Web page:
My guess, and we’re deep into guessing here, is that the original saying was “had the pork,” and it referred to someone caught with stolen goods. It may well have been the punchline of a joke involving pigs. At some point, “radish” was substituted, but the general sense of “in deep trouble” carried over. As I said, that’s just a guess, and I’m hoping that some helpful reader will be able to fill in the blanks for us.

10 comments to Had the radish

  • Holger

    In German, we have the phrase “sich die Radieschen von unten ansehen”, literally, “to look at the radishes from below”. The closest translation would be “to be pushing up the daisies”, and the rationale for the phrase seems obvious: If you’re dead and buried, you can (sort of) look at radishes and other plants from below (or push them up, or tickle their roots, or whatever).

    I’d say that when you’re six feet under, you’re definitely in big trouble, so the meaning seems to fit. Maybe the radish metaphor somehow took the leap from German to English, or perhaps someone up in New England just had the same idea.

    Just a thought.

  • Adam Adamson

    Just a speculation, but I had a mental image of a plate of food (including salad) with a nice big radish on it (not little slices). Having been served plates like this, I have the distinct impression that radish eating is often the object of procrastination. I know, some people actually like radishes, but I think most probably endure them politely. So when one actually has eaten the radish, then one is thoroughly finished with the meal. Thus, “I’m afraid Aunt Matilda had the radish when she heard Uncle Jeff bought the farm,” came to mean she was “finished.”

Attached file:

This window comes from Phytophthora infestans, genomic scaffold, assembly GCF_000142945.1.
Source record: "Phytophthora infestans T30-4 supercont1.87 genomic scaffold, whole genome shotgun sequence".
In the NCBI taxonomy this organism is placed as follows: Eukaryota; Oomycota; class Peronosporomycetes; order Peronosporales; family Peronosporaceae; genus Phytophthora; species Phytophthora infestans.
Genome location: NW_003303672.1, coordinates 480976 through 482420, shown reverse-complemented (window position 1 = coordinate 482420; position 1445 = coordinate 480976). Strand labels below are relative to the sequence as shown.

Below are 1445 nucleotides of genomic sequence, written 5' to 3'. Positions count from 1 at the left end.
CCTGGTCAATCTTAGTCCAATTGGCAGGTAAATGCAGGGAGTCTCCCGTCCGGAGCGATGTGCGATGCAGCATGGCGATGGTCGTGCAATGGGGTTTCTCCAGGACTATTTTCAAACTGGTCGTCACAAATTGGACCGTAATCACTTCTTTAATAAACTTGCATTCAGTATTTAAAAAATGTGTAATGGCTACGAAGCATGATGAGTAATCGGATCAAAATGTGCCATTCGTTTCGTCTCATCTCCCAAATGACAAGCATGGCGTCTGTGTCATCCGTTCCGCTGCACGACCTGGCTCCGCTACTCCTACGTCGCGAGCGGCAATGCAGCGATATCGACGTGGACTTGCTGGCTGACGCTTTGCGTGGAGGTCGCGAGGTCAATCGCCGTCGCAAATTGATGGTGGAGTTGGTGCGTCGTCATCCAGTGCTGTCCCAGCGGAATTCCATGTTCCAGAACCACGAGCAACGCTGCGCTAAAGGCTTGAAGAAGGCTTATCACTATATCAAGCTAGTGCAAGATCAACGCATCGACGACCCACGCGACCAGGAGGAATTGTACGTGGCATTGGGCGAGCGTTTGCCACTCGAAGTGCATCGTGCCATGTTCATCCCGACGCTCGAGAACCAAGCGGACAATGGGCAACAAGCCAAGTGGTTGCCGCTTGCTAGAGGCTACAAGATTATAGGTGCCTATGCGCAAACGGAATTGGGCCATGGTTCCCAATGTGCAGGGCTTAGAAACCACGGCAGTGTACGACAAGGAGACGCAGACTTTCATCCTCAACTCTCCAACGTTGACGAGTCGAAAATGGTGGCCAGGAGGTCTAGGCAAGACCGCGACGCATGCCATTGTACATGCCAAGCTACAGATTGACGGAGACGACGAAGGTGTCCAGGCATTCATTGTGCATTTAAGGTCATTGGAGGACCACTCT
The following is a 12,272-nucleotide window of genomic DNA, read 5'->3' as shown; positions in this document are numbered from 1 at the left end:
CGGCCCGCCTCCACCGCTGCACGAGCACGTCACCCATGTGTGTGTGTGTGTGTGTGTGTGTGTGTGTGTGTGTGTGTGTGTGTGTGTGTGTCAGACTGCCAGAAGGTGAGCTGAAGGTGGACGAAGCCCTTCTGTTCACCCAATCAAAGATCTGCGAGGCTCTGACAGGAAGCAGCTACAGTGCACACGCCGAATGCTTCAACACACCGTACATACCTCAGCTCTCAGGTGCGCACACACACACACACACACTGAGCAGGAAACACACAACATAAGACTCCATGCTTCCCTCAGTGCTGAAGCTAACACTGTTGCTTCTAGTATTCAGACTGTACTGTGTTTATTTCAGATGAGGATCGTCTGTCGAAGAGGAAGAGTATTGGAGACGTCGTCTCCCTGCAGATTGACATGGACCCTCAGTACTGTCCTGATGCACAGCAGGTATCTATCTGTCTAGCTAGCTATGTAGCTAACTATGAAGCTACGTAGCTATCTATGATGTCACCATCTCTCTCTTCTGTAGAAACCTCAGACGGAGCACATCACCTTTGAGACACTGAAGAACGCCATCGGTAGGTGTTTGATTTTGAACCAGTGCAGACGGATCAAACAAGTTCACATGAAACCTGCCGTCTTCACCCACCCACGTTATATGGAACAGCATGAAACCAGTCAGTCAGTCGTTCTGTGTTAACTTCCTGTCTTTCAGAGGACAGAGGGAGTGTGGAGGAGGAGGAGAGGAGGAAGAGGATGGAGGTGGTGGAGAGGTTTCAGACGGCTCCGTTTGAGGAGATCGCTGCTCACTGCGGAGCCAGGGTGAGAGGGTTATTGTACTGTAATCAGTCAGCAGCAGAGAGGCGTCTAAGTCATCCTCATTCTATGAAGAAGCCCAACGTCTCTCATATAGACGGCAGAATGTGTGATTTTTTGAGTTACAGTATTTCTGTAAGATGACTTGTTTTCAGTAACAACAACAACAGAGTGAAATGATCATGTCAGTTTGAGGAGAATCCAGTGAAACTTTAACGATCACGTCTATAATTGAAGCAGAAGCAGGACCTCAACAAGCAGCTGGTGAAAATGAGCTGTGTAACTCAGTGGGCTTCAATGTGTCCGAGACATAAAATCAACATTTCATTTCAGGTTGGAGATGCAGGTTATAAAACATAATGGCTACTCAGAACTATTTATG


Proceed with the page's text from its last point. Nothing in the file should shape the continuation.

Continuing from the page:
• Anna

    I just used the phrase this morning: I moved a chair in our living room and noticed the fabric is heavily faded and threadbare, and said, “I think that chair’s finally had the radish.” And then thought, “I wonder where that phrase came from?” I’ve used it all my life, but you are right: searching brought up little–though I would offer one clarification. While it could have a sense of “I’m in trouble/there’s impending doom,” it’s more in a resigned, final, or accepting way; less so in the pork reference/action still happening/caught red-handed sense. But always in the sense of “it’s done/finished/kaput.”

    Interestingly, I live and grew up in Vermont, and the majority of questions or first-hand references that I found on the web were cited from here (including the one above).

    For my money, I like Holger’s explanation above–it makes sense.

    Thanks for exploring this!

  • Ziggy2Times

    My Dad, born and raised in Northern Vermont, told me the origin related to poisoning radishes and positioning them around your garden that is being raided by wild rabbits. When the offending rabbit has had the radish, he is done for. For all I know he was pulling my leg, but a colorful explanation none the less.

  • Don Worth

    Thank God I found someone that knows what this means. Beginning to think I made it up as a kid.

  • Kathy S.

    I also used the phrase where something has ‘been through the radish’ – meaning it was worn. I guess my mother used to say this- I’m not sure – it just came out one time to explain something worn out. My friend had never heard of it so I googled it. Funny thing- I also grew up in Vermont.

  • Chris

    Perhaps it has to do with the widespread belief that wild radish (shepherdspurse) is toxic to sheep. The saying seems to be localized in Vermont, where I am a lifelong resident, and where keeping sheep was a widespread way of life 150 years ago. Seems likely that farmers may have described sick or dying sheep as having “had the radish” If it was known to or even thought to make livestock sick.